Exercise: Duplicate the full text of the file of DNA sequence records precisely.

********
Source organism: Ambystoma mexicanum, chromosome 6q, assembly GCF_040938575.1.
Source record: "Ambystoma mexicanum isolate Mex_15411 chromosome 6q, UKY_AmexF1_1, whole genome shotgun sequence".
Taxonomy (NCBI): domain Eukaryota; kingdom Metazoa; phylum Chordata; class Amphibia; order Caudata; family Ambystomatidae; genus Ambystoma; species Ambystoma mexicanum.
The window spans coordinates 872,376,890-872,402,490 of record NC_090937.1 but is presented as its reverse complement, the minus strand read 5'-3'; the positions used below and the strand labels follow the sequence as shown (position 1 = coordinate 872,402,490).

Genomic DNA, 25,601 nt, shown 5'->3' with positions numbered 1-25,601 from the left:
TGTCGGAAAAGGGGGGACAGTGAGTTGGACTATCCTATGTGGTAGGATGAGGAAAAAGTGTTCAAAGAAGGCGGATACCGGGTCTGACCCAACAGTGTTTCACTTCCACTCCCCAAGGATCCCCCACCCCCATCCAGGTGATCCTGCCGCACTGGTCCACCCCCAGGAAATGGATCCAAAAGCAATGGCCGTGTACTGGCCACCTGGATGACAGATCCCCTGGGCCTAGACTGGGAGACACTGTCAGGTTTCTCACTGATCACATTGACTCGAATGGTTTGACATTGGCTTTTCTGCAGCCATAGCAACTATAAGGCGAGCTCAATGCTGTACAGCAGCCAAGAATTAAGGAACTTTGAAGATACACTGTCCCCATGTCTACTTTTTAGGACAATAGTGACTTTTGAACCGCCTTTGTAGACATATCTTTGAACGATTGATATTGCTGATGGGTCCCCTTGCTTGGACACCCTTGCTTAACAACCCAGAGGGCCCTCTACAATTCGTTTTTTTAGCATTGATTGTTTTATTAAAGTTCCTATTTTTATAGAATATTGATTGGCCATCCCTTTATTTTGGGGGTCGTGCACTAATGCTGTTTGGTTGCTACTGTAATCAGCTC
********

Source organism: Ambystoma mexicanum, chromosome 6q, assembly GCF_040938575.1.
Source record: "Ambystoma mexicanum isolate Mex_15411 chromosome 6q, UKY_AmexF1_1, whole genome shotgun sequence".
Taxonomy (NCBI): domain Eukaryota; kingdom Metazoa; phylum Chordata; class Amphibia; order Caudata; family Ambystomatidae; genus Ambystoma; species Ambystoma mexicanum.
The window spans coordinates 872,376,890-872,402,490 of record NC_090937.1 but is presented as its reverse complement, the minus strand read 5'-3'; the positions used below and the strand labels follow the sequence as shown (position 1 = coordinate 872,402,490).

Genomic DNA, 25,601 nt, shown 5'->3' with positions numbered 1-25,601 from the left:
TGTCGGAAAAGGGGGGACAGTGAGTTGGACTATCCTATGTGGTAGGATGAGGAAAAAGTGTTCAAAGAAGGCGGATACCGGGTCTGACCCAACAGTGTTTCACTTCCACTCCCCAAGGATCCCCCACCCCCATCCAGGTGATCCTGCCGCACTGGTCCACCCCCAGGAAATGGATCCAAAAGCAATGGCCGTGTACTGGCCACCTGGATGACAGATCCCCTGGGCCTAGACTGGGAGACACTGTCAGGTTTCTCACTGATCACATTGACTCGAATGGTTTGACATTGGCTTTTCTGCAGCCATAGCAACTATAAGGCGAGCTCAATGCTGTACAGCAGCCAAGAATTAAGGAACTTTGAAGATACACTGTCCCCATGTCTACTTTTTAGGACAATAGTGACTTTTGAACCGCCTTTGTAGACATATCTTTGAACGATTGATATTGCTGATGGGTCCCCTTGCTTGGACACCCTTGCTTAACAACCCAGAGGGCCCTCTACAATTCGTTTTTTTAGCATTGATTGTTTTATTAAAGTTCCTATTTTTATAGAATATTGATTGGCCATCCCTTTATTTTGGGGGTCGTGCACTAATGCTGTTTGGTTGCTACTGTAATCAGCTC